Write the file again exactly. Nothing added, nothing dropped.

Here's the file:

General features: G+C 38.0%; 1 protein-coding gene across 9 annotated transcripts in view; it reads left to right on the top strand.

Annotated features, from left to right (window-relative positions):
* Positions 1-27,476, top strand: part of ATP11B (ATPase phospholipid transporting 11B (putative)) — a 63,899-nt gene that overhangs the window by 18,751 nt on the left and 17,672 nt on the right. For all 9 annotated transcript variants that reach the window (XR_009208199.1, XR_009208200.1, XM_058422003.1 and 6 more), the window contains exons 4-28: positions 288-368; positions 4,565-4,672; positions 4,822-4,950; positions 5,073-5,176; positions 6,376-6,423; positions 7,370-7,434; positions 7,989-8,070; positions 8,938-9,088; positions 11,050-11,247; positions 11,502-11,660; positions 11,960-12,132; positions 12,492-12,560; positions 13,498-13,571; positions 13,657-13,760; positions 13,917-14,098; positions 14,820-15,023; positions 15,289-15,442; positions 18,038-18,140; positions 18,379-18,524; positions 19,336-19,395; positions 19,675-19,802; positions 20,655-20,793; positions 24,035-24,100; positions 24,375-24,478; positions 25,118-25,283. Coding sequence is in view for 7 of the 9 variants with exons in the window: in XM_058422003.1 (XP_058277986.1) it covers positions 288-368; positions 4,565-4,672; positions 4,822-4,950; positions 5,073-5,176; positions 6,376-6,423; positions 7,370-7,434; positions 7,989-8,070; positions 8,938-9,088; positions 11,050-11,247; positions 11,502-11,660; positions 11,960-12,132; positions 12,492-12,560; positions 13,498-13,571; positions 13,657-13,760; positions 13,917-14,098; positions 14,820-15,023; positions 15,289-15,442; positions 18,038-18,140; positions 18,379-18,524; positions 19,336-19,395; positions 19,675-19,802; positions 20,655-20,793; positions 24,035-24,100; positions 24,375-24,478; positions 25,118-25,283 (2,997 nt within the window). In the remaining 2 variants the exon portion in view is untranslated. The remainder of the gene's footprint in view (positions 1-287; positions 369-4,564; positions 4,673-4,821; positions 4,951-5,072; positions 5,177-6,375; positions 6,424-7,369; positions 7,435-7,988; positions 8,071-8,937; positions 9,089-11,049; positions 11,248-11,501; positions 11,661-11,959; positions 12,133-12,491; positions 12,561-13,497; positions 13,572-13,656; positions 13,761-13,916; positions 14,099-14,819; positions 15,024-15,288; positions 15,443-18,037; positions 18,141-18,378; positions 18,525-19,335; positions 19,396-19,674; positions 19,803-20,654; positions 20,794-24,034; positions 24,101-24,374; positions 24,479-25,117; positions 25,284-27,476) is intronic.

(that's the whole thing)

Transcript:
General features: G+C 38.0%; 1 protein-coding gene across 9 annotated transcripts in view; it reads left to right on the top strand.

Annotated features, from left to right (window-relative positions):
* Positions 1-27,476, top strand: part of ATP11B (ATPase phospholipid transporting 11B (putative)) — a 63,899-nt gene that overhangs the window by 18,751 nt on the left and 17,672 nt on the right. For all 9 annotated transcript variants that reach the window (XR_009208199.1, XR_009208200.1, XM_058422003.1 and 6 more), the window contains exons 4-28: positions 288-368; positions 4,565-4,672; positions 4,822-4,950; positions 5,073-5,176; positions 6,376-6,423; positions 7,370-7,434; positions 7,989-8,070; positions 8,938-9,088; positions 11,050-11,247; positions 11,502-11,660; positions 11,960-12,132; positions 12,492-12,560; positions 13,498-13,571; positions 13,657-13,760; positions 13,917-14,098; positions 14,820-15,023; positions 15,289-15,442; positions 18,038-18,140; positions 18,379-18,524; positions 19,336-19,395; positions 19,675-19,802; positions 20,655-20,793; positions 24,035-24,100; positions 24,375-24,478; positions 25,118-25,283. Coding sequence is in view for 7 of the 9 variants with exons in the window: in XM_058422003.1 (XP_058277986.1) it covers positions 288-368; positions 4,565-4,672; positions 4,822-4,950; positions 5,073-5,176; positions 6,376-6,423; positions 7,370-7,434; positions 7,989-8,070; positions 8,938-9,088; positions 11,050-11,247; positions 11,502-11,660; positions 11,960-12,132; positions 12,492-12,560; positions 13,498-13,571; positions 13,657-13,760; positions 13,917-14,098; positions 14,820-15,023; positions 15,289-15,442; positions 18,038-18,140; positions 18,379-18,524; positions 19,336-19,395; positions 19,675-19,802; positions 20,655-20,793; positions 24,035-24,100; positions 24,375-24,478; positions 25,118-25,283 (2,997 nt within the window). In the remaining 2 variants the exon portion in view is untranslated. The remainder of the gene's footprint in view (positions 1-287; positions 369-4,564; positions 4,673-4,821; positions 4,951-5,072; positions 5,177-6,375; positions 6,424-7,369; positions 7,435-7,988; positions 8,071-8,937; positions 9,089-11,049; positions 11,248-11,501; positions 11,661-11,959; positions 12,133-12,491; positions 12,561-13,497; positions 13,572-13,656; positions 13,761-13,916; positions 14,099-14,819; positions 15,024-15,288; positions 15,443-18,037; positions 18,141-18,378; positions 18,525-19,335; positions 19,396-19,674; positions 19,803-20,654; positions 20,794-24,034; positions 24,101-24,374; positions 24,479-25,117; positions 25,284-27,476) is intronic.